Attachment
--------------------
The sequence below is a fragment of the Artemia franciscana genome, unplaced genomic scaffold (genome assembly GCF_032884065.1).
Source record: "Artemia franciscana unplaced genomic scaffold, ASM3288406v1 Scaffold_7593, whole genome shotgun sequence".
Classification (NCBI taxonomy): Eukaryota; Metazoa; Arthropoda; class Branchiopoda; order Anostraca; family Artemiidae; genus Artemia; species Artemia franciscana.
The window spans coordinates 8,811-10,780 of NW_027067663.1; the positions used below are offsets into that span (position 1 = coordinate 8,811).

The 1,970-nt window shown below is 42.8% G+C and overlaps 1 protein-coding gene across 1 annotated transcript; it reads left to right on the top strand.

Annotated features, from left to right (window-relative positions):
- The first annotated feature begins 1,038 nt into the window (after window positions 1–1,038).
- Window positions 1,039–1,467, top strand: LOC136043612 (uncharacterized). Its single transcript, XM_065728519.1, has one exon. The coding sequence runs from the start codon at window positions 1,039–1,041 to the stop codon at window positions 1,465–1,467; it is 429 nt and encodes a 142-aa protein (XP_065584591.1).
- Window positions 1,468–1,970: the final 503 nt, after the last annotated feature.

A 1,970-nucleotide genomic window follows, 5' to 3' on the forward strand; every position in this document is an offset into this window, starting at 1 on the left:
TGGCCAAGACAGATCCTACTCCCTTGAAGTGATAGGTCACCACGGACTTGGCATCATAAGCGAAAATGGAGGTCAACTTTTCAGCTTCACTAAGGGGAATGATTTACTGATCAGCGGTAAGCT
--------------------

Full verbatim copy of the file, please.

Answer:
The sequence below is a fragment of the Artemia franciscana genome, unplaced genomic scaffold (genome assembly GCF_032884065.1).
Source record: "Artemia franciscana unplaced genomic scaffold, ASM3288406v1 Scaffold_7593, whole genome shotgun sequence".
Classification (NCBI taxonomy): Eukaryota; Metazoa; Arthropoda; class Branchiopoda; order Anostraca; family Artemiidae; genus Artemia; species Artemia franciscana.
The window spans coordinates 8,811-10,780 of NW_027067663.1; the positions used below are offsets into that span (position 1 = coordinate 8,811).

The 1,970-nt window shown below is 42.8% G+C and overlaps 1 protein-coding gene across 1 annotated transcript; it reads left to right on the top strand.

Annotated features, from left to right (window-relative positions):
- The first annotated feature begins 1,038 nt into the window (after window positions 1–1,038).
- Window positions 1,039–1,467, top strand: LOC136043612 (uncharacterized). Its single transcript, XM_065728519.1, has one exon. The coding sequence runs from the start codon at window positions 1,039–1,041 to the stop codon at window positions 1,465–1,467; it is 429 nt and encodes a 142-aa protein (XP_065584591.1).
- Window positions 1,468–1,970: the final 503 nt, after the last annotated feature.

A 1,970-nucleotide genomic window follows, 5' to 3' on the forward strand; every position in this document is an offset into this window, starting at 1 on the left:
TGGCCAAGACAGATCCTACTCCCTTGAAGTGATAGGTCACCACGGACTTGGCATCATAAGCGAAAATGGAGGTCAACTTTTCAGCTTCACTAAGGGGAATGATTTACTGATCAGCGGTAAGCT